By Taylor Cain
Peruvian President Pedro Pablo Kuczynski resigned on March 21, one day before Congress was set to vote on his impeachment. The Peruvian opposition party motioned to bring articles of impeachment against Kuczynski at the beginning of March due to his connections to Odebrecht. Congress still has to accept his resignation or proceed with impeachment proceedings, CBC reports.
Odebrecht is a Brazilian engineering and construction firm involved in political bribery across Latin America. A former executive of Odebrecht claims to have donated hundreds of thousands of dollars to Kuczynski’s 2011 presidential campaign, according to Peru Reports. Kuczynski formerly served as a financial advisor to Odebrecht for an irrigation project. Odebrecht claims to have paid more than $30 million in bribes to Peruvian officials.
“Odebrecht is accused of doling out nearly $800 million in bribes between 2001 and 2016 – some filtered through the United States – to get contracts from governments to build roads, bridges, dams and highways,” reports CNN. Bribes were funneled to Mexican, Venezuelan, Colombian, Argentinian, and Peruvian politicians through shell bank accounts, which cannot be traced to a physical location or single country.
Kuczynski, 79, is a former Wall Street banker and World Bank economist who unsuccessfully ran for president in 2011 and won the presidency in March 2016. He served as Finance Minister and Prime Minister under former President Alejandro Toledo.
Toledo served as Peruvian president from 2001 to 2006. His home was raided by authorities in February for reportedly accepting a bribe from Odebrecht. “Toledo denied the charges via Twitter but later disappeared and is thought to be in the United States,” CNN reported. Peru’s president from 2011 to 2016, Ollanta Humala, and his wife are in prison while authorities continue investigating their connection to Odebrecht.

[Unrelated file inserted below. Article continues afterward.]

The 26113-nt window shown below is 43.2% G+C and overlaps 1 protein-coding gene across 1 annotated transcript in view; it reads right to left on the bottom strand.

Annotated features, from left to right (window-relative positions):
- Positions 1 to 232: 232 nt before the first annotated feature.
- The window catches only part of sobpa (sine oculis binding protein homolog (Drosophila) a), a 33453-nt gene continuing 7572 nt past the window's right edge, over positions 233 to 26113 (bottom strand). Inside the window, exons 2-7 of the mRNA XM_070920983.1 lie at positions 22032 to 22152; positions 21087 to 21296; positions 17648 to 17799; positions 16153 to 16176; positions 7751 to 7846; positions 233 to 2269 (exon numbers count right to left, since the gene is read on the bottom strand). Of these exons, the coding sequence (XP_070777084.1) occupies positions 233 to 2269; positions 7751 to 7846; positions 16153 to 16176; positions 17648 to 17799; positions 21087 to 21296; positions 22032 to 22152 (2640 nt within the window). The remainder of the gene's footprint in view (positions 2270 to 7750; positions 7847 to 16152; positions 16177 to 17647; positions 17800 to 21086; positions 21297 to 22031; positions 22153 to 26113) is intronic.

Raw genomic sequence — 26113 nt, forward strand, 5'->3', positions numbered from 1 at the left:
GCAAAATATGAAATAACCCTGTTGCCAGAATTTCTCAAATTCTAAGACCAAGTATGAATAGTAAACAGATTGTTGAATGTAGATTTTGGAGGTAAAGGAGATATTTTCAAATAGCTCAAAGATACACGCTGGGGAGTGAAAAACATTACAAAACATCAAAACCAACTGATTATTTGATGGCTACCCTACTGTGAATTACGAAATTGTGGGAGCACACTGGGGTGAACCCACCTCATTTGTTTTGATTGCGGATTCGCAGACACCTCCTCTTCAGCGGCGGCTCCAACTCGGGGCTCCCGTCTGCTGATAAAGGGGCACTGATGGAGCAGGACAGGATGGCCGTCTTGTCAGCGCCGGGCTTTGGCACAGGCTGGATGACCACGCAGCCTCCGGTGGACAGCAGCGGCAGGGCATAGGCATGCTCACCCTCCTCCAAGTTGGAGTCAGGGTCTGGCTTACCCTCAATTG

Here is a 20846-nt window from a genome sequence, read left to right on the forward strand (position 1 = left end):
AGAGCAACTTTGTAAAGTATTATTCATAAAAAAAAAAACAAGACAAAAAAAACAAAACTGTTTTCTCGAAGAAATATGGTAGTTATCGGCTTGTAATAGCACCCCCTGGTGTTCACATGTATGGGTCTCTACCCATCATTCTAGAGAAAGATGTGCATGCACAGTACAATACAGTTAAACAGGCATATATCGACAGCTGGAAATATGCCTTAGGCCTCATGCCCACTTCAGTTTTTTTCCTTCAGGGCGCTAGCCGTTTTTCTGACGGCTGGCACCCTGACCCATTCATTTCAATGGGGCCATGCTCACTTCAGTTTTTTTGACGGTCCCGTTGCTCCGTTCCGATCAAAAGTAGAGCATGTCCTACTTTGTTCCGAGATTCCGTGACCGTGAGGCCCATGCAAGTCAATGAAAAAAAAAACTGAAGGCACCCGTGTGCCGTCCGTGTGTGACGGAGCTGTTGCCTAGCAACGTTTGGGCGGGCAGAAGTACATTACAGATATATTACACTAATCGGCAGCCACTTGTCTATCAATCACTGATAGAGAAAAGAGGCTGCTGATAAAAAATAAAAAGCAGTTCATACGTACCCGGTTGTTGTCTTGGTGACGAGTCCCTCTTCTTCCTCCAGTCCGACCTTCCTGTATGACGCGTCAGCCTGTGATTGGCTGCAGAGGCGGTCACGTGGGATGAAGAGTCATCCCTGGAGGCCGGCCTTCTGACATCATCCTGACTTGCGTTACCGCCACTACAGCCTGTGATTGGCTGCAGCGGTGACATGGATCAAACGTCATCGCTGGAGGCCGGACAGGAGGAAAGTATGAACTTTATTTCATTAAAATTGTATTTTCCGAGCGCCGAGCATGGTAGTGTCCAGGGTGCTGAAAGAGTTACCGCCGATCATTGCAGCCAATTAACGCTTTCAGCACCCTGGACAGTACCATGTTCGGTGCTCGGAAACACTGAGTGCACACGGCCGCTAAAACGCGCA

According to the Peruvian Constitution, the Vice President, Martin Vizcarra, will replace Kuczynski rather than holding a special election, according to Peru Reports. Vizcarra is a former Peruvian governor and served as the Peruvian Ambassador to Canada while serving as Peru’s First Vice President, the Washington Post reports. Kuczynski’s resignation forced Vizcarra to step down as ambassador, a position he has held since October 2017, CBC reports.
The opposition party has also called for Vizcarra’s resignation. Peru has a first and second vice president so special elections would only be held if Vizcarra and Second Vice President Mercedes Araoz both resigned. If Vizcarra resigns or refuses to take the oath of office, Araoz would become the next president of Peru.
In December, the Peruvian Congress tried to impeach Kuczynski, but the vote failed. The opposition party brought the vote back up at the beginning of March, reported Peru Reports. The vote arose “after an investigation revealed Odebrecht had made $782,000 in payments to Kuczynski’s private consulting firm at a time when he was serving as Peru’s economy minister,” Deutsche Welle reports. February’s vote failed because some opposition members of Congress abstained at the last minute. The opposition party control Congress and the leader lost to Kuczynski in the 2016 election.
A public opinion poll from March 9 found that 58 percent of Peruvians wanted Kuczynski impeached and 56 percent of Peruvians would prefer Vizcarra over Kuczynski, Reuters states.
Kuczynski announced his resignation via television and denied any wrongdoing, CNN reports. “Facing this difficult situation that unfairly makes me look guilty of acts in which I have not participated, I think it’s in the country’s best interest for me to resign the republic’s presidency,” he said.
The Odebrecht scandal comes at an unfortunate time for Peru who is hosting the annual Summit of the Americans on April 13 and 14, Reuters said. The Summit of the Americas brings together Western Hemisphere leaders, including United States President Donald Trump. Ironically, this year’s theme is on combatting corruption.
Ecuador sentenced Vice President Jorge Glas to six years in prison for accepting $13.5 million in bribes in December, CNN reports. Former Brazilian President Luiz Inacio Lula da Silva could be sent to prison for accepting Odebrecht bribes that went towards a family vacation home. Da Silva is not in jail, but his sentence currently stands at 12 years.